Leggings seem to have been common in Canada. Of course the cold winters must have been a factor here. One Canadian reader in the 1950s remembers them. He writes, "My parents insisted I wear wear long leather leggings in the cold weather when I was a toddler. I remember that they were rather stiff and the padded legs made it difficult for me to run. They were light brown and easier to pull on than the pants to my snow suit." In Canada, leggings were commonly worn over long stockings. A canadian reader tells us that the Red River outfit was widely worn in Canada and leggings were a prominent part of that outfit.
Leggings seem to have been common in Canada. Of course the cold winters must have been a factor here.
Early leggings all had button closures. We note after World war I zipper closures. The leggings seen here have zipper closures. In addition to the buttons/zippers up the side were buckles.
Leggings are also called gaiters. The French term is Jambieres.
Our Canadian archive is limited. We have very few 19th century images. We do not have any information on Canadian leggings in the 19th century. We suspect that it was fairly common for younger children to wear leggings in the late-19th century. Amnd as far as we can tell, the age and gender conventions were similar. We suspect that Canadian trends in the early-20th century were similar to those in America, only leggings were more popular because of the colder weather. Girls' skirts and boys' shorts became shorter in the 1930s, perhaps in part because of Shirley Temple. And mothers shooting for the Shirley Temple look did not like the look of long stockings. Thus you see more Canadian children wearing leggings. A Canadian reader tells us, "Around 1945-50, a lot of parents in Quebec City and Montreal (Canada) bought those fashionable gaiters not only for warm up legs but because they were 'chics'."
The pair seen here were a number 10, but I am not precisely sure what that means.
Our information on gender connotations is limited. We believe that in the 19th century that they were commonly worn by both boys and girls. After World War I (1914-18) they were more common for girls, but boys also wore them.
We do not know at this time if popularity varied among English and French speaking Canadians.
One Canadian reader in the 1950s remembers them. He writes, "My parents insisted I wear wear long leather leggings in the cold weather when I was a toddler. I remember that they were rather stiff and the padded legs made it difficult for me to run. They were light brown and easier to pull on than the pants to my snow suit."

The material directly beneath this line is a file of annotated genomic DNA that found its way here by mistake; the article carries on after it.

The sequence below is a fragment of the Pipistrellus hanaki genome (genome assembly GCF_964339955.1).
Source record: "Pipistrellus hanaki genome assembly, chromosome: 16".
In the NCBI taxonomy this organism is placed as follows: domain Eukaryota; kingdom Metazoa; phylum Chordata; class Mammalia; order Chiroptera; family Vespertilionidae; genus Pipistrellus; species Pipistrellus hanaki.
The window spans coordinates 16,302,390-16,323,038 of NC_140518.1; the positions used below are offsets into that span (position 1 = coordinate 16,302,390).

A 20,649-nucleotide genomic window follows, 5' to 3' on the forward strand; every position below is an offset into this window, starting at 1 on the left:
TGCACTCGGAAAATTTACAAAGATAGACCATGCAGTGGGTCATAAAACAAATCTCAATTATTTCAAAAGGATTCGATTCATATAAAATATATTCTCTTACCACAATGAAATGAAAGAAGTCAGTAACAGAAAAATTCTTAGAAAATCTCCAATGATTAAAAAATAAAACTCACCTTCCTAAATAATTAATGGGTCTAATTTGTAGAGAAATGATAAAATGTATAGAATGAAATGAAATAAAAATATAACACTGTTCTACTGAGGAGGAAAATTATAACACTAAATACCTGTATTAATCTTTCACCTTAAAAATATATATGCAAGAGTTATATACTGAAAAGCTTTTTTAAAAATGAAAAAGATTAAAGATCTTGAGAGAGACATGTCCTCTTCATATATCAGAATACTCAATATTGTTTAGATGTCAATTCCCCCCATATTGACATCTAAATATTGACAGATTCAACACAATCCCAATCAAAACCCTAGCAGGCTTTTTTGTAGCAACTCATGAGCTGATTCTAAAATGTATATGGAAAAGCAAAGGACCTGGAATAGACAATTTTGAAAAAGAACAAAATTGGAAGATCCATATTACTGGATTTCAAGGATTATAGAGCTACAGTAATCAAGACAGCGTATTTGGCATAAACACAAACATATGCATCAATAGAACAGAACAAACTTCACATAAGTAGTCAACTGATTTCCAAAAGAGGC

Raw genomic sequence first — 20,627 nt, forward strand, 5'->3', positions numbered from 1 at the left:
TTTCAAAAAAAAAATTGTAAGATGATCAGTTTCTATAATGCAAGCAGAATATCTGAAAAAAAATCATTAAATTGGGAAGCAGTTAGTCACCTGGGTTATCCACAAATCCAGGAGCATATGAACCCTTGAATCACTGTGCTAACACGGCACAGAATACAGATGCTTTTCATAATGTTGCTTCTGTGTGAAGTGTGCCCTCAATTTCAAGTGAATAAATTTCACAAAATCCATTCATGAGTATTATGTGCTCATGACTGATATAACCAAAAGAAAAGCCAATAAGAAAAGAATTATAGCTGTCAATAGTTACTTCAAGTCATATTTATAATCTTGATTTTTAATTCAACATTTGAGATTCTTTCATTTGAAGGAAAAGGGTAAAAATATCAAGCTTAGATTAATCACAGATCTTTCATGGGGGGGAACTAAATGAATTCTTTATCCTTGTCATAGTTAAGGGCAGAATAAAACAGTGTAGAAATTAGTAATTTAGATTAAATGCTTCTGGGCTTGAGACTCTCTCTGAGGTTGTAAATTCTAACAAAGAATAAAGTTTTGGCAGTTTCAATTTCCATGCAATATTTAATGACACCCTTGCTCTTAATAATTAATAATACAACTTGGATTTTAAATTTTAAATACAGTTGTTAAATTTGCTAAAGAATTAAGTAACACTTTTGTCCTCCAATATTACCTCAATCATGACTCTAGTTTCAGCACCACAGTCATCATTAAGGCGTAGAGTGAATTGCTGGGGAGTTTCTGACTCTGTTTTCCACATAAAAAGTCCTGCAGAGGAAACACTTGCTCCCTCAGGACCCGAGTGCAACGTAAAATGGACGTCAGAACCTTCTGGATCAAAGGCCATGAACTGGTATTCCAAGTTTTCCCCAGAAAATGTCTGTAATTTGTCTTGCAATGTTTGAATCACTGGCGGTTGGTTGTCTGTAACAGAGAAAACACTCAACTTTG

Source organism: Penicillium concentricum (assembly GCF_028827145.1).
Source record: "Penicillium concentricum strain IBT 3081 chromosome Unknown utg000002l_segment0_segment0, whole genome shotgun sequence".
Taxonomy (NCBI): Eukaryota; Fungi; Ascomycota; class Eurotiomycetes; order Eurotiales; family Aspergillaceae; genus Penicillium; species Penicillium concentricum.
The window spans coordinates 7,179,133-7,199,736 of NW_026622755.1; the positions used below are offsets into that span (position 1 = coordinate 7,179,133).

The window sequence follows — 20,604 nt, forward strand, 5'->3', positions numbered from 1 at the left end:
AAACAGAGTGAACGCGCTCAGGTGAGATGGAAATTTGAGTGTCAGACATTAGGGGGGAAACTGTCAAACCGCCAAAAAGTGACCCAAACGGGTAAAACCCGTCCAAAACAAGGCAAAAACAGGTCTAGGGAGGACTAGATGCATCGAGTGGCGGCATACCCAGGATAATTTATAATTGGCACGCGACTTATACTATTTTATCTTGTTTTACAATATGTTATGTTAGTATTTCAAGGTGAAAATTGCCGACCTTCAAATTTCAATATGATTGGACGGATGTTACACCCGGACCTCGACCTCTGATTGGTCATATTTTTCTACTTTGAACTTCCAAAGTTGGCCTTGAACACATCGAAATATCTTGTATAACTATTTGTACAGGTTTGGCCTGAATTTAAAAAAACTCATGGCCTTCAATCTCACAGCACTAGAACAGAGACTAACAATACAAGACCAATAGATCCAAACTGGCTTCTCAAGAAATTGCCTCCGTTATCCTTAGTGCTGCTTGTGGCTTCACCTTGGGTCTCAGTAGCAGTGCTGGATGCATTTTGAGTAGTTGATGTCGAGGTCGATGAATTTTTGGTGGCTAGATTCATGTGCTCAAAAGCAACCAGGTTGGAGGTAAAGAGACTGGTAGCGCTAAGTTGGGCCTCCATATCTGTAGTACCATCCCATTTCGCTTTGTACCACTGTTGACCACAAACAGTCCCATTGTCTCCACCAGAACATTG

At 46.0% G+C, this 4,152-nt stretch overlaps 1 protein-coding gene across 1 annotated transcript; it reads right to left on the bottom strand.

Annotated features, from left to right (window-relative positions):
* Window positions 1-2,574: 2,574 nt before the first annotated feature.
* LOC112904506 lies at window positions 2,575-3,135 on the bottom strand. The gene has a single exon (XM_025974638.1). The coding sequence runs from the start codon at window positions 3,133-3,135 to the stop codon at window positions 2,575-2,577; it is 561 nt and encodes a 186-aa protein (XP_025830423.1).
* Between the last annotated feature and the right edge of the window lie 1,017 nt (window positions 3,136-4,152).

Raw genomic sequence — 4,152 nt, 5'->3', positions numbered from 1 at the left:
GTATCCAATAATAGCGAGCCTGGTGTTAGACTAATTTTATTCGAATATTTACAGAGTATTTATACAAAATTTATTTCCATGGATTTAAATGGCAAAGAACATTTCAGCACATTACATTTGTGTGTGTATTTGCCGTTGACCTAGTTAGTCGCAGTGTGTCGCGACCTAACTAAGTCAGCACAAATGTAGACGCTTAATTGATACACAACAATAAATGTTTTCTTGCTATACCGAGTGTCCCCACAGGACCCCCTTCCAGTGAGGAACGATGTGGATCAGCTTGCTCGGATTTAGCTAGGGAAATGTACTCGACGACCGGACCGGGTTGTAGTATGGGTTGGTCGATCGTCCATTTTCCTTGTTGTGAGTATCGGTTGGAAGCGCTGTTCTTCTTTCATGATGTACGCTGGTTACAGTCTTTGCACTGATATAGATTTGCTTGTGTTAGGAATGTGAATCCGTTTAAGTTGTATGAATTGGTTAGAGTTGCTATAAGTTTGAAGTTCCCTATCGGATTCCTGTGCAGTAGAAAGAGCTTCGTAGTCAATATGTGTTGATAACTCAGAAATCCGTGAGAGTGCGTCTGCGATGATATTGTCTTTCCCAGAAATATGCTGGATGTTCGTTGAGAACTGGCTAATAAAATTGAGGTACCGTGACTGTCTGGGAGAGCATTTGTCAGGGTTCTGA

Toddlers during the Winter might wear thick padded snow suits which included padded pants. I think Red Roder outfits were a kibd of snow suit. Maybe those closed snow pants were the first long pants worn by both boys and girls. But it took more time to girls to wear pants and until 1965, they used to wear wool leggings over their long stockings while the boys wore "breetches".
A Canadian reader tells us that the Red River outfit was widely worn in Canada and leggings were a prominent part of that outfit. A lot of Canadian children, both boys and girls, during the Winter wore the famous "Red River" . For Canadians children during many decades, it was a must to wear it. I'm not sure when Canadian children began weaing, but it was worn for many decades until the 1980s. It consisted of a kind of navy blue coat with a thin red fringe . The outfit was completed with a red "tuque", red mittens and red long and heavy 2/2 wool leggings which were rather like tights. When at home or at school, children took off those leggings under which were long stockings and sticking supporters. A French reader tells us, "You have to remember that in Québec, temperature in January and February are around -10º to -35º F. Inside school or home, wood stoves were good but not enough when northwest winds enter the houses and schools by doors and windows. So unprotected legs were quickly felt by the children. This is why we were dressed like this." Leggings were not useful inside because very prickly. So, leggings existed with "Red River" it was a kind of uniform for winter wear for children of any social class. Winter was cold for every kids. Parents found nice solutions
Canadian children were commonly worn over long stockings. Canadian children were still wearing long stockings into the 1960s. In the popular series Peppi Longstockings, the girl is wearing two stockings of different colors . It was the same with Canadian or Swedish children in dark brown or tan
stockings . You can get two different stockings with the same color to make a new pair.
Until 1965, there were no reasonably priced tights available for children in Canada. Also, you have to think that a pair of long stockings was relatively inexpensive. Tights need complicated methods of knitting, they were costly and only dancers were able to afford to wear them. You have to understand that it was easy to darn a stocking and mix with another in good condition. If tights were torn on one leg, the whole pair had to be thrown away. These economic factors have toi be considered when assessing clothing, especially children's clothing. Tights for kids didn't exist before Helanca who used synthetic products. One Canadian reader has forwarded his personal experiences concerning tights.
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